Publication date: October 2019
Source: Computers in Human Behavior, Volume 99
Author(s): Nafsika Antoniadou, Constantinos M. Kokkinos, Angelos Markos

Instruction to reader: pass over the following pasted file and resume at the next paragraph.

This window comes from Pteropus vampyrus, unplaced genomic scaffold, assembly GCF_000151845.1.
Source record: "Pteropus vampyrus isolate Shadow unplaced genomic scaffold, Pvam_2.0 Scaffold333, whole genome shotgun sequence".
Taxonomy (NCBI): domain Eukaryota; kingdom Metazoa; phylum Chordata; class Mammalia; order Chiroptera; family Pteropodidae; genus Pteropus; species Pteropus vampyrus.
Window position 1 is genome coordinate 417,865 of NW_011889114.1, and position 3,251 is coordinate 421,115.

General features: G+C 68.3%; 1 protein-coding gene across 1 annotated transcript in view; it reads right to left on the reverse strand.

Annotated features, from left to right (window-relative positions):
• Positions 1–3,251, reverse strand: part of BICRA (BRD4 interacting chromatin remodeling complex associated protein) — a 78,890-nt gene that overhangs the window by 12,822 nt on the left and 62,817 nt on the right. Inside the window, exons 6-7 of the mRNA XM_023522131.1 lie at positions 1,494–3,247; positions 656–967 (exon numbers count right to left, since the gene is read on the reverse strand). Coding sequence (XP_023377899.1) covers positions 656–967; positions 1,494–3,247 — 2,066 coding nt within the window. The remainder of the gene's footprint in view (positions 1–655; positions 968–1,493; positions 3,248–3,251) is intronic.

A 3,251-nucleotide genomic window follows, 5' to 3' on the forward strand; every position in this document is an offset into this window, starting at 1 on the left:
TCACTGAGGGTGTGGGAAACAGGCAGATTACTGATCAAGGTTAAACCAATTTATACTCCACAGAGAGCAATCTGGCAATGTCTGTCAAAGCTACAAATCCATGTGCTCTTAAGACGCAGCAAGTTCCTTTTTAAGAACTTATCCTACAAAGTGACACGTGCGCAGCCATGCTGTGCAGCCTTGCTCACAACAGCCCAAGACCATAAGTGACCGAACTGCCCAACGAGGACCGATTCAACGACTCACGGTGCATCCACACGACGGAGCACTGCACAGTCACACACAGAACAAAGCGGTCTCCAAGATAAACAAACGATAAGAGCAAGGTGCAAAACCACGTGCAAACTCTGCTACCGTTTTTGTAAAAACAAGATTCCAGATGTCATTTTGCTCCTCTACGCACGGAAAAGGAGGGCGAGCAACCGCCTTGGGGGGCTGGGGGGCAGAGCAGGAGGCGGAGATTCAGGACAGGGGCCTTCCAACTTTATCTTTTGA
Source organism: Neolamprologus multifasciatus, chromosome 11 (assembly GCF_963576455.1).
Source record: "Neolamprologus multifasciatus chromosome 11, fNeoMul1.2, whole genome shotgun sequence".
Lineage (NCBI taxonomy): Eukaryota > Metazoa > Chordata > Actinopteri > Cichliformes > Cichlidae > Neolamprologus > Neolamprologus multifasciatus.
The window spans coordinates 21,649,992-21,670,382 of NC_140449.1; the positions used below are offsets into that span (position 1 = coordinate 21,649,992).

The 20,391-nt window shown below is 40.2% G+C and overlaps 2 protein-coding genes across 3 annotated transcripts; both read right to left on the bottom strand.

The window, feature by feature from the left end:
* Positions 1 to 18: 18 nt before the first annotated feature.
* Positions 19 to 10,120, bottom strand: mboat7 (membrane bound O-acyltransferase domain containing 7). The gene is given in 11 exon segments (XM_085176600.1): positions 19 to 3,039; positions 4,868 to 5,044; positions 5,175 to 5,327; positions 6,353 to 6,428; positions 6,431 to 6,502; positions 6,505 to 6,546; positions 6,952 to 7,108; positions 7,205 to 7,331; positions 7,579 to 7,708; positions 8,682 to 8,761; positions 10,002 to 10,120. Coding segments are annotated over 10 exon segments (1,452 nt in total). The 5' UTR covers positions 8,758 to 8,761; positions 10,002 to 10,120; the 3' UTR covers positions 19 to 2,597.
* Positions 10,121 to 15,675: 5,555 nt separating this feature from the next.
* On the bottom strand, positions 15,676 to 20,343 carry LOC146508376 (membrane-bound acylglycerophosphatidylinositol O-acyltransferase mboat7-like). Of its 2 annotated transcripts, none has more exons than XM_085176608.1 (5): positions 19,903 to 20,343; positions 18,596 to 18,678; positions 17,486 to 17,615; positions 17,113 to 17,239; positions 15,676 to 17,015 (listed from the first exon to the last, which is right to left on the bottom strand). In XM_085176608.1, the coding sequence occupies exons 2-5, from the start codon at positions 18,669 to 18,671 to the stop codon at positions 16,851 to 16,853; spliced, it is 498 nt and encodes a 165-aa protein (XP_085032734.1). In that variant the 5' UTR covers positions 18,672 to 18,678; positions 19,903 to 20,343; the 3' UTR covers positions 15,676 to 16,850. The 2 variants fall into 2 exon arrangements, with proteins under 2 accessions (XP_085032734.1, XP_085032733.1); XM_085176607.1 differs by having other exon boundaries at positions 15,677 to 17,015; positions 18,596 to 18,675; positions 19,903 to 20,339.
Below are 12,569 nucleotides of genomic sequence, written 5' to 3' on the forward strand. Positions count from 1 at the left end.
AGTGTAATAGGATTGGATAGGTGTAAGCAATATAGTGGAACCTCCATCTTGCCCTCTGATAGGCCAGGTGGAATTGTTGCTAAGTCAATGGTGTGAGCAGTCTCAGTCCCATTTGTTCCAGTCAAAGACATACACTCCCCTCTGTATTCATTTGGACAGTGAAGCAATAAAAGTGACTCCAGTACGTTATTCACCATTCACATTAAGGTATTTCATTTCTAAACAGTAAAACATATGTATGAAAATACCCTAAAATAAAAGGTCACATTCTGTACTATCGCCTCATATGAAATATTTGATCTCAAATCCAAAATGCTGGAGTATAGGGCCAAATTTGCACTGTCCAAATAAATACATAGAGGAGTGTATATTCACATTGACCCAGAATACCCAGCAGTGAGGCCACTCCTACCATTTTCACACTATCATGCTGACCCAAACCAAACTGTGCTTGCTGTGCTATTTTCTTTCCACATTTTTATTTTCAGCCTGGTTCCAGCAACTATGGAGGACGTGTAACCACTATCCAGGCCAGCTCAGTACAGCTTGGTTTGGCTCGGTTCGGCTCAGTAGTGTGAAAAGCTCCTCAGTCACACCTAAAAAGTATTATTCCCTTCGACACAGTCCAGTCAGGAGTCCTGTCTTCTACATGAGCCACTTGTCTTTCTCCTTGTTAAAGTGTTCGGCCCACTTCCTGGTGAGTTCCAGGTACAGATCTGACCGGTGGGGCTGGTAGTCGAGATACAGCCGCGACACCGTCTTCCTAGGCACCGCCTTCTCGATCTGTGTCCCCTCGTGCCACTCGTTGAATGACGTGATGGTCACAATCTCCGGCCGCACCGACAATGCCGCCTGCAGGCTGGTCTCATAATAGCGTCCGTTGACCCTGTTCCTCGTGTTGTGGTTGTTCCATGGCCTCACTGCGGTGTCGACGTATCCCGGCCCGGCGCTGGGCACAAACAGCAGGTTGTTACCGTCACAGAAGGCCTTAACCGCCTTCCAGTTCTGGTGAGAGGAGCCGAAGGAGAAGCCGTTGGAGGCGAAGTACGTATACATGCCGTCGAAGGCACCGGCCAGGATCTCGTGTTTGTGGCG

Online disinhibition is a common phenomenon with negative implications among adolescents, but its correlates have been scarcely investigated from an integrative perspective. This study aimed to examine the relationship of two socially maladaptive personal characteristics, namely psychopathic traits and social anxiety, with online disinhibition. Furthermore, the effect of empathy (affective and cognitive) was examined through moderation analysis. The investigation was based on a context-dependent theoretical framework, according to which, the structural characteristics of cyberspace increase or decrease the expression of certain personal tendencies, thus differentiating an individual’s behavior. Overall, 1097 Greek Junior High School students from Northern Greece voluntarily completed an anonymous self-report questionnaire. After construct validity was tested, a two-step latent moderated structural equation modeling was conducted. Results showed that online disinhibition correlated negatively with all variables except affective empathy. Cognitive empathy moderated only the effect of impulsive-irresponsible traits and social anxiety on online disinhibition. Overall, findings show that students with maladaptive personality characteristics have high propensity for online disinhibition. These results can contribute significantly in understanding the phenomenon, as well as in the design of prevention programs aiming at developing the cognitive empathy of impulsive and socially anxious adolescents.